Colombia finds peace brings burdens
Fresh from winning a Nobel Peace Prize, Colombia's President Juan Manuel Santos must find a way to implement the complicated peace agreement that ended a 40-year civil war. Battling criminal gangs, restoring land to displaced people, and absorbing tens of thousands of guerrilla fighters back into society will be a difficult task. Coca and corruption remain huge problems, and Mr. Santos’ ruling party must fend off a powerful adversary in Alvaro Uribe, an opponent of the peace deal who will challenge in next year’s elections.
GIS Dossier: Mexico
Mexico’s relationship with the United States was driving change in the country long before it became the focus of President Donald Trump. The North American Free Trade Agreement (NAFTA) dramatically altered its economy, allowing it to become a key provider of manufacturing and agricultural goods to the U.S. But Mexico is also a gateway for drug trafficking to its northern neighbor, fueling corruption, organized crime and widespread violence. The latest GIS Dossier surveys the analyses and predictions from our experts on this critical Latin American country.
Central America under Trump’s shadow
The Trump administration’s policies will have a huge impact on Central America – even if they are not intended to. A trade dispute with Mexico could end up benefitting the region. But tighter border security measures or cutting of funding for improving democratic institutions will prove disastrous.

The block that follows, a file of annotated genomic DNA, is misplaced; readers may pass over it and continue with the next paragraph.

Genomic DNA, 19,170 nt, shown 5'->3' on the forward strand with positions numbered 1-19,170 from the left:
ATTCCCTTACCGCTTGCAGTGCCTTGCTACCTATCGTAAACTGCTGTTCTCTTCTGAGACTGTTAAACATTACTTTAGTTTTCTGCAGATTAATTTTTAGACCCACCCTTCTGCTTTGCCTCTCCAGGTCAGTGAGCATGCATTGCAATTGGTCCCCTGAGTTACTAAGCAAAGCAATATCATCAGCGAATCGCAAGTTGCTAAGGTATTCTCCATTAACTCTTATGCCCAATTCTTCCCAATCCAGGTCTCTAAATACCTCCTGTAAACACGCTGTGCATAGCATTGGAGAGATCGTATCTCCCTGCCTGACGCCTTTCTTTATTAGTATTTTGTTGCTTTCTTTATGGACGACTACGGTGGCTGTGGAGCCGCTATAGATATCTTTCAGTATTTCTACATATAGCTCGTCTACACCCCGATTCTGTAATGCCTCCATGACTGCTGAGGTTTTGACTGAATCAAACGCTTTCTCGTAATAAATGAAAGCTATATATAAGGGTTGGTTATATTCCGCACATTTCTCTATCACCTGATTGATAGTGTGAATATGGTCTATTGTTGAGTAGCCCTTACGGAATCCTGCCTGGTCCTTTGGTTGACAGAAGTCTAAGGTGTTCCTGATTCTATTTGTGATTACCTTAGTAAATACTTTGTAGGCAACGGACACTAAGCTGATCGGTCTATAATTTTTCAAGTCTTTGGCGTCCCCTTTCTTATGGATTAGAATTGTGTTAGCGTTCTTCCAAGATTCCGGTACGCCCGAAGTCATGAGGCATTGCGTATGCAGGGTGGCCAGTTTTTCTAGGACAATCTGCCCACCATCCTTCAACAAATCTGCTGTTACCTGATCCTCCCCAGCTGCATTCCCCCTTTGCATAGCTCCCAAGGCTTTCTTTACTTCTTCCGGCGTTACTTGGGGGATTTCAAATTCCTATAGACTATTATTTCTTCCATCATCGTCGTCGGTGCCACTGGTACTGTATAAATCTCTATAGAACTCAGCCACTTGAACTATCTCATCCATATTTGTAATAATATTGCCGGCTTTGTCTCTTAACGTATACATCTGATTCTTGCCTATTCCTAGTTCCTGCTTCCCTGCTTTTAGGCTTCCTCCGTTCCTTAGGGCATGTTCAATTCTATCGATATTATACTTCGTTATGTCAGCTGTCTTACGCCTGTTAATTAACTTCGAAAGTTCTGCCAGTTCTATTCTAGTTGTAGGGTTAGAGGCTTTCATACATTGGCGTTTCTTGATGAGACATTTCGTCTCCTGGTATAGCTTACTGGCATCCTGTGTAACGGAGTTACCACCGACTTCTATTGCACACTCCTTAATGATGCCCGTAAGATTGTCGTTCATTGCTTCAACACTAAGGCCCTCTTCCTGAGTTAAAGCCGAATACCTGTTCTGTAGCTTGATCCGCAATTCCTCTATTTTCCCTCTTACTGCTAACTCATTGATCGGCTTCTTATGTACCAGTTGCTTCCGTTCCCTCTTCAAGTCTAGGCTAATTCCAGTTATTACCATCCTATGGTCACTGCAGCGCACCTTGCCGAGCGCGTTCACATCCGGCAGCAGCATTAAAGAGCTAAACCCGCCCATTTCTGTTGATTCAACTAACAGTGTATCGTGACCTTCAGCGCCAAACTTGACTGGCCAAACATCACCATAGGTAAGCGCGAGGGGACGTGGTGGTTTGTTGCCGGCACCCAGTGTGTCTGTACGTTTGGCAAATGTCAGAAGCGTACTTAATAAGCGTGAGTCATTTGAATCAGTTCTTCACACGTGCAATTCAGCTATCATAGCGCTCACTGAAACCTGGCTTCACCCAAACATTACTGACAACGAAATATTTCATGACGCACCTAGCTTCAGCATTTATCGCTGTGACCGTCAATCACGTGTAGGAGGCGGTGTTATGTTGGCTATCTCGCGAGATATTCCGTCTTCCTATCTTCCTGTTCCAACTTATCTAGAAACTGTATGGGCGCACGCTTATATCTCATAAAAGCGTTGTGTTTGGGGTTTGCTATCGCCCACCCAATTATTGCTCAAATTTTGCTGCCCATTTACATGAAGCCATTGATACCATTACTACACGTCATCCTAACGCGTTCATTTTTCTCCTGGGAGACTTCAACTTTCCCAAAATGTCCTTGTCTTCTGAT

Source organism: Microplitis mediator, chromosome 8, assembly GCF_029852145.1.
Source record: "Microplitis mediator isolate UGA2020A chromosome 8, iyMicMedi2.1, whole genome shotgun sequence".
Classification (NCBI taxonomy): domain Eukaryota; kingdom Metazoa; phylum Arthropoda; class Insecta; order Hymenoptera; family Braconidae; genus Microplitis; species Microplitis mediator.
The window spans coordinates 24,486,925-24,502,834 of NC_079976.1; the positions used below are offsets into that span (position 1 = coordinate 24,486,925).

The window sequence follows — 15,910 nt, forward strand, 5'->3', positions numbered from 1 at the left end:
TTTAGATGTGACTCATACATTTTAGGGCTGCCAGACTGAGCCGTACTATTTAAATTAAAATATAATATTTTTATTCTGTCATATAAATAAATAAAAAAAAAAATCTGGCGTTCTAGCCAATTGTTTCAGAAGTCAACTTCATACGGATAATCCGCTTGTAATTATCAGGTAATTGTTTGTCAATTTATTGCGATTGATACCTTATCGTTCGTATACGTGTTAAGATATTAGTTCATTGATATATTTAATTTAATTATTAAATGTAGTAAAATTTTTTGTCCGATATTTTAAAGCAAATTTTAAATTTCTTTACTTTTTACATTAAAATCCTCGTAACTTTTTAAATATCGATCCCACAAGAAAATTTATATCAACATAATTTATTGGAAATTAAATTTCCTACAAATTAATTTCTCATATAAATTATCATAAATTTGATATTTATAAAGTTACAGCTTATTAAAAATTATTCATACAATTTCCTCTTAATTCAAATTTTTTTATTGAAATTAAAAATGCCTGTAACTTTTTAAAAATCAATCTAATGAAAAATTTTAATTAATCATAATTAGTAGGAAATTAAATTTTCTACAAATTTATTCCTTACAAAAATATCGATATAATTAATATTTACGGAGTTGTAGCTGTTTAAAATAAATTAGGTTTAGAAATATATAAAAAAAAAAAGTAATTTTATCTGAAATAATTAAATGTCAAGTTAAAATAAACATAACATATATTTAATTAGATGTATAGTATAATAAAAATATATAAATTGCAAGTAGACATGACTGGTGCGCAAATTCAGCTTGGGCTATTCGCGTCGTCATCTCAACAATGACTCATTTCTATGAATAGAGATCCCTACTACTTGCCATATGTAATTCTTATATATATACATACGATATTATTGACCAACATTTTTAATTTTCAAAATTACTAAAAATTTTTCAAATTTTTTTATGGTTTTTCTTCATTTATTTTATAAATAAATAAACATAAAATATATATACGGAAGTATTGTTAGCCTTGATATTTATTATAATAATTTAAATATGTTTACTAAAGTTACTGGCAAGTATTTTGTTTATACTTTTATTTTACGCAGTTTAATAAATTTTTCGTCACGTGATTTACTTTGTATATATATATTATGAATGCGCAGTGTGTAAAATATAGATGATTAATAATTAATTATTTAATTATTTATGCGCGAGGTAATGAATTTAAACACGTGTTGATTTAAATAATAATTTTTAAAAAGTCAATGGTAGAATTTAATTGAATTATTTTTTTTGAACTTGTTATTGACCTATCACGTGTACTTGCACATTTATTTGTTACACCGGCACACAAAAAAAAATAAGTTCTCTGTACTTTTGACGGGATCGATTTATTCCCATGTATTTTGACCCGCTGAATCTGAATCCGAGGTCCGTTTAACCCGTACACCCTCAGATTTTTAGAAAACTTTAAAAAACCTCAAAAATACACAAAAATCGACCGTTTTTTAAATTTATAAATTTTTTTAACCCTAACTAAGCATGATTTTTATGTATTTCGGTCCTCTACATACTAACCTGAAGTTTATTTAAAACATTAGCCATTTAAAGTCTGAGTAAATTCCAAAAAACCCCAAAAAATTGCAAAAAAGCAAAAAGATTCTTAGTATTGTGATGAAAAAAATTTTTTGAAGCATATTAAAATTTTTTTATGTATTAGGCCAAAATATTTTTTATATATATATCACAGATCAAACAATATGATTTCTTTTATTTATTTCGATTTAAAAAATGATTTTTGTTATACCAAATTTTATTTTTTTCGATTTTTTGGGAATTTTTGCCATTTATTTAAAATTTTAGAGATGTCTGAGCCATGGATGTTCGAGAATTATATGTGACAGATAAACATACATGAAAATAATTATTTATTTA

Endgame in Venezuela
A financial noose is tightening around Venezuela's ruling party. Sovereign default is now imminent and U.S. court judgments have exposed the country's international assets to seizure. Without international mediation, President Nicolas Maduro will have to turn to the military for a potentially bloody crackdown.
Colombia’s peace pact: now comes the hard part
The Colombian government and the FARC guerrillas have signed a long-awaited peace agreement. Now comes the hard part: making it work. There is no guarantee that Colombians will approve the deal in a referendum on October 2. If they do, there will be many other challenges ahead, including asserting state control over the entire country and reintegrating fighters into society. Though all of that will be difficult, the alternative is much worse.
Mexico: Pena Nieto papers over security crisis
In nearly four years, President Enrique Pena Nieto has been unable to tackle Mexico’s difficulties with organized and violent crime. His shift of focus to economic matters only papers over the problem, rather than addressing its root cause: institutional weakness. The country’s perpetual security crisis looks set to continue.
The Northern Triangle in Central America
Central America’s Northern Triangle states – Guatemala, Honduras and El Salvador – have become a thoroughfare for illegal migration and drug smuggling to the United States. The U.S. is trying to stop this tide by funding police and judicial reform and setting up watchdog agencies. Progress in this diverse and poorly governed region has been mixed.
War on Drugs crippling Northern Triangle countries
The United States has been trying for decades to solve its drug problem with a failing War on Drugs. Washington has militarized its response in places like El Salvador, Guatemala and Honduras. The trouble is that these countries’ militaries are part of the problem: violence is not helping.
Latin American drug trade requires varied approach
The U.S.-led “War on Drugs” is not working. The production, trafficking and consumption of illegal drugs has spread throughout the Western Hemisphere and Europe, while violence and corruption plague the countries where the “war” is being waged. New solutions will be necessary, tailored to the individual countries in Latin America.